What is Grief?
I’ve heard it said that grief is an uninvited visitor that never leaves. It is an invitation to a club you would never take the initiative to join. It is when a piece (or in my case) three pieces of your heart shatter.
It’s been fourteen years since my three daughters died. They were in a car crash on the way to be bridesmaids in their brother’s wedding. Sometimes it seems like only yesterday. After so many years have passed, it is still hard to live in the present—without my girls. I have learned that just like any other journey grief takes time and much care. I need to be patient with myself and others.
Sensing uncomfortable and/or awkward feelings from others, I catch myself feeling like I shouldn’t be talking about the girls. When I bring up their names I sometimes feel as if there is an elephant in the room. But as a parent, it’s almost impossible for me to keep silent. My missing them will never go away; nor will my desire to talk about them.
It’s important for a grieving parent, just as it is for parents with living children, to talk about their children. They want to share the significance and impact their child has had on their life and the lives of others. Helen Keller said, “What we have once enjoyed we can never lose because all we love becomes a part of us.” Since our children are a deeply vital part of who we are, after the loss of a child (or children), the silence only intensifies the pain of their absence; threatening to terminate even the memory of them.
Grief is a journey and like all journeys takes time. Sometimes the mourner comes to unexpected turns in the road where grief’s waves sweep in fierce and unexpectedly. The famous song lyric describes it accuratley: “when sorrows like sea billows roll”. Even today, waves of grief come and go for me—sometimes harsh, knocking me off my feet; other times gentle, like a refreshing wash.
From February to mid-May, we observed all three girls’ birthdays, Joe’s birthday, my granddaughter, Vivien’s birthday and finally—Mother’s Day. The accumulation of these celebrations presented themselves like a billowing wave threatening to drown me in a sea of sadness. I think the lingering snow storms of a very long winter that we experienced here in Minnesota may have punctuated the intensity of my pain.
Much of my healing occurs from telling myself the truth about where the girls are. They are alive in the presence of God. Completely loved, completely cared for, and completely free. One day, I too will join them for all eternity.
However, since grief is an emotion that stems from the heart, no matter how much we know in our head, our emotions cannot and should not be ignored. Grief cannot be dealt with without first identifying and then addressing the emotions you feel. Grief suppressed stays with you, and if not recognized and addressed, can cause what grief experts call “the second death”. Shutting down, and out, all emotion. Both good and bad.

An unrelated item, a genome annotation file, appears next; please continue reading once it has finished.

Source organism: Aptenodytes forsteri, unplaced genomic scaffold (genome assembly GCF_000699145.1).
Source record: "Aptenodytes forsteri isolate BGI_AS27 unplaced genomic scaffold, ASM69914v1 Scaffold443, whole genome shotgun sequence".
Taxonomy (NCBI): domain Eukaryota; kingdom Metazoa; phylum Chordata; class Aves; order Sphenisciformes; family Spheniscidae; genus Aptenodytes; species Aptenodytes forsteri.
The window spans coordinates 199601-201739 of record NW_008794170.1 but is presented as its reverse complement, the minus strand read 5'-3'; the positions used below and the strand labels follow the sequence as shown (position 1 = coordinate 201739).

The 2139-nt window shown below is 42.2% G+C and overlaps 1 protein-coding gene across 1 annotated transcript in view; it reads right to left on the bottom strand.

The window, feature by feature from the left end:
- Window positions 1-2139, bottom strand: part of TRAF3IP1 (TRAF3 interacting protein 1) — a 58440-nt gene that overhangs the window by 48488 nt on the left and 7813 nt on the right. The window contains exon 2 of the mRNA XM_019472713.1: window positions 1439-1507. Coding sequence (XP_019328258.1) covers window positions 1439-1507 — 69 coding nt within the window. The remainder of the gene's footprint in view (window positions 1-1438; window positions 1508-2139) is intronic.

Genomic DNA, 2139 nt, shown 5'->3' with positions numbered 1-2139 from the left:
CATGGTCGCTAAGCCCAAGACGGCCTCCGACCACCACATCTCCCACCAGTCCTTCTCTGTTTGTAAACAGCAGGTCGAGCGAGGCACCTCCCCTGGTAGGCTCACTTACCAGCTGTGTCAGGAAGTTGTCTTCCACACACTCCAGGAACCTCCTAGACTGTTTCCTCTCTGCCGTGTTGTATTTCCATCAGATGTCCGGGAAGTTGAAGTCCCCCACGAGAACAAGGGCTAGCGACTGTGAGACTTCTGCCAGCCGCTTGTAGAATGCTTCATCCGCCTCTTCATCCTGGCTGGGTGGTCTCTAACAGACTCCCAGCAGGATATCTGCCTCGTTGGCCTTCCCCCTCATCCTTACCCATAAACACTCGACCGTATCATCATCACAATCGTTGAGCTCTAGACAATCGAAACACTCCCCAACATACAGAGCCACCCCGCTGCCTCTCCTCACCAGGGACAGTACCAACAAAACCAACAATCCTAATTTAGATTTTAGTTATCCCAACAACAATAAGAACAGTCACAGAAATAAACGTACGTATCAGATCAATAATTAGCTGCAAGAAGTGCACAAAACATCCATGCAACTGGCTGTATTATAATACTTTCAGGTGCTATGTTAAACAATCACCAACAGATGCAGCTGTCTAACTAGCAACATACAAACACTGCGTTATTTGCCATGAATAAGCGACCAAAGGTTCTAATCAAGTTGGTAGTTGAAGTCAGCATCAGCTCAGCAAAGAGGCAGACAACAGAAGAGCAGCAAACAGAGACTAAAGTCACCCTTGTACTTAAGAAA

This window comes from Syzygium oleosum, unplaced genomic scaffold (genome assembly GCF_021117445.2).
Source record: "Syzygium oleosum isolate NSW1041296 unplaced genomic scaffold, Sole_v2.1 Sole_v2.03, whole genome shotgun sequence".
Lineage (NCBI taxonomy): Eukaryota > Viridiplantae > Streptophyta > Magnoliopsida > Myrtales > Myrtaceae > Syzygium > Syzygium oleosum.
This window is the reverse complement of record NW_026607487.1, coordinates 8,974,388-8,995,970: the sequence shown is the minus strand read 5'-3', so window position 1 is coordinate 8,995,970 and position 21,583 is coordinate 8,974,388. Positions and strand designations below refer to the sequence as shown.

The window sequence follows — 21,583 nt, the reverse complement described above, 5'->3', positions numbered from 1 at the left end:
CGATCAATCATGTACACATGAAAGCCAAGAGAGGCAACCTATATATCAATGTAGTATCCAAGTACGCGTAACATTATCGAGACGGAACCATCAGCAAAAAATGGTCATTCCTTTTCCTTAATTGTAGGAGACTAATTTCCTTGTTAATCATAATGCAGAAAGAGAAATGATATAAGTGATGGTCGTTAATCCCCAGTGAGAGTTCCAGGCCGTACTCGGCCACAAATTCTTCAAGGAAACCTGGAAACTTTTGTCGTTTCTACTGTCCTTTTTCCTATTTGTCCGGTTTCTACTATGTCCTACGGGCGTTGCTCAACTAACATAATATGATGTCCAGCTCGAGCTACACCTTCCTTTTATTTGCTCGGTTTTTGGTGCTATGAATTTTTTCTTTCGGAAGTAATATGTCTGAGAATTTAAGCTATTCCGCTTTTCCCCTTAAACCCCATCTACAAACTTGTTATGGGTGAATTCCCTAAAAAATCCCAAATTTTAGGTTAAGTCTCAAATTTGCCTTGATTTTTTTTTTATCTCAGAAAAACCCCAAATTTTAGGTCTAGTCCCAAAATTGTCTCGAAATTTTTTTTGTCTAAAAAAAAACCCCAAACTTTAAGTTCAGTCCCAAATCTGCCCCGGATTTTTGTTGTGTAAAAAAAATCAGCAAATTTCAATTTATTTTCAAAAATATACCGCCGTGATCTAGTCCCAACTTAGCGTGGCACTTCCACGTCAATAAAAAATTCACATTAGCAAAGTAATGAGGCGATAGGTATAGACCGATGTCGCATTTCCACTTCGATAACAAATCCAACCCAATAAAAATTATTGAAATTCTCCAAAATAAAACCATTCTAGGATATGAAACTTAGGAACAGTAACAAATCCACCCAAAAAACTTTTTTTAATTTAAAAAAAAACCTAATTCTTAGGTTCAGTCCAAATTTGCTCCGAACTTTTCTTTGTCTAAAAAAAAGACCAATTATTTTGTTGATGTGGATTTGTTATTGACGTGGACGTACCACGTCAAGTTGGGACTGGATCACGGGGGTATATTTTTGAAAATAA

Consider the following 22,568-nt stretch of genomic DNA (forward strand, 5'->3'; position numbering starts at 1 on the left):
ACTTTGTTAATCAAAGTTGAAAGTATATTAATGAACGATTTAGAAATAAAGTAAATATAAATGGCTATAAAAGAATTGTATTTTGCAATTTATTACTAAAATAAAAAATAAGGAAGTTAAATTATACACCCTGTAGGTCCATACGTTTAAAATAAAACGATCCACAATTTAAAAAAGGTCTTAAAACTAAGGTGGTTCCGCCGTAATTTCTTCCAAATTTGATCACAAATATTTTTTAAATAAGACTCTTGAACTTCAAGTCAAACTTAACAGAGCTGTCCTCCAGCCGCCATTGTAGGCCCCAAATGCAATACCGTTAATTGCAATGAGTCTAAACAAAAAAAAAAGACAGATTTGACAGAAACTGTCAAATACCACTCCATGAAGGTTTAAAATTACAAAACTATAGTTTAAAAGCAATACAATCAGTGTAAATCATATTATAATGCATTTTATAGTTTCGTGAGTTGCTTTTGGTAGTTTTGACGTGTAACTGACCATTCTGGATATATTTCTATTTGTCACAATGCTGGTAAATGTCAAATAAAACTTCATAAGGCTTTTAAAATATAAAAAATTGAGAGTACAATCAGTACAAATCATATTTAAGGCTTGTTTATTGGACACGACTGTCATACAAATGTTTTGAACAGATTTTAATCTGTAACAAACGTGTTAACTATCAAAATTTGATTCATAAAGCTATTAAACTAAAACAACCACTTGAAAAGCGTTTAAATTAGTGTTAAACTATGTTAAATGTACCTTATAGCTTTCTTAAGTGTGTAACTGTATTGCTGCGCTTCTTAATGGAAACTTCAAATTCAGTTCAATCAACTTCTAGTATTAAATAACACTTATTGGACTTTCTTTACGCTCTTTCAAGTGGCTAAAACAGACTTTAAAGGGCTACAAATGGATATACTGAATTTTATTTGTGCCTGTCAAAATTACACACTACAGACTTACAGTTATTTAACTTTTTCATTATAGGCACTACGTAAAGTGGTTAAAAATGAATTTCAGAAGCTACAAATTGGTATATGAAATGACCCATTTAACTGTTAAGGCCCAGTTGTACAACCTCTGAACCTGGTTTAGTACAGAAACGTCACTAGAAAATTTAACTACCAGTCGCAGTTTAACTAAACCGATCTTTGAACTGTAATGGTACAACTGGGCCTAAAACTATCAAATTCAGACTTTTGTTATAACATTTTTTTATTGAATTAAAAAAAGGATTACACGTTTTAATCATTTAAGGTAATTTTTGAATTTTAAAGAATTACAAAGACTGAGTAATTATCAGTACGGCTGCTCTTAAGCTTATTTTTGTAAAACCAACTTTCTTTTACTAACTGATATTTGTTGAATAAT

April 14th was Krista’s, my oldest daughter’s birthday. This also happened to be the last snowstorm I spoke of earlier, which left us “snowed in”. We literally could not get out of our driveway. With nowhere to go, we settled in on our cozy couch and watched all three memorial videos I had previously made for each of our daughters. After that, we proceeded to look at photo albums (see pic.s in each girls’ gallerey) almost the entire day. Laughter filled the air and tears poured from my eyes as we travelled back in time to relive funny jokes, sweet smiles, and many treasured family times.
There is both joy and sorrow in remembering. You can’t really have one without the other. We have sorrow because they are not physically with us now, but joy because we know that love never fails. It endures forever. So instead of dwelling on their death, I have learned to be thankful for the lives they lived, the love they gave and the LIFE I experienced with them.
Corrie ten Boom tells us that “Memories are not the key to the past, but to the future.”
In remembering, I have recognized how God was with me in the struggles as I raised my kids, just as He is with me in my present struggles as I walk out this grief journey.
These memories also validate and affirm who my girls were and the importance of their lives. Remembering also facilitates gratitude for the relationship and love we experienced with them as we see how God used our relationships with them to change us and draw us to Himself.
Healthy remembering prompts us to enjoy the life and memories we had with them while also treasuring all that God brought us through. Remembering His faithful presence is what motivates and invites us to engage in the present and to embrace the future that is to come, both for now and eternity.
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Remember that you are eternally loved. There was no beginning and there will be no end to God’s love for you!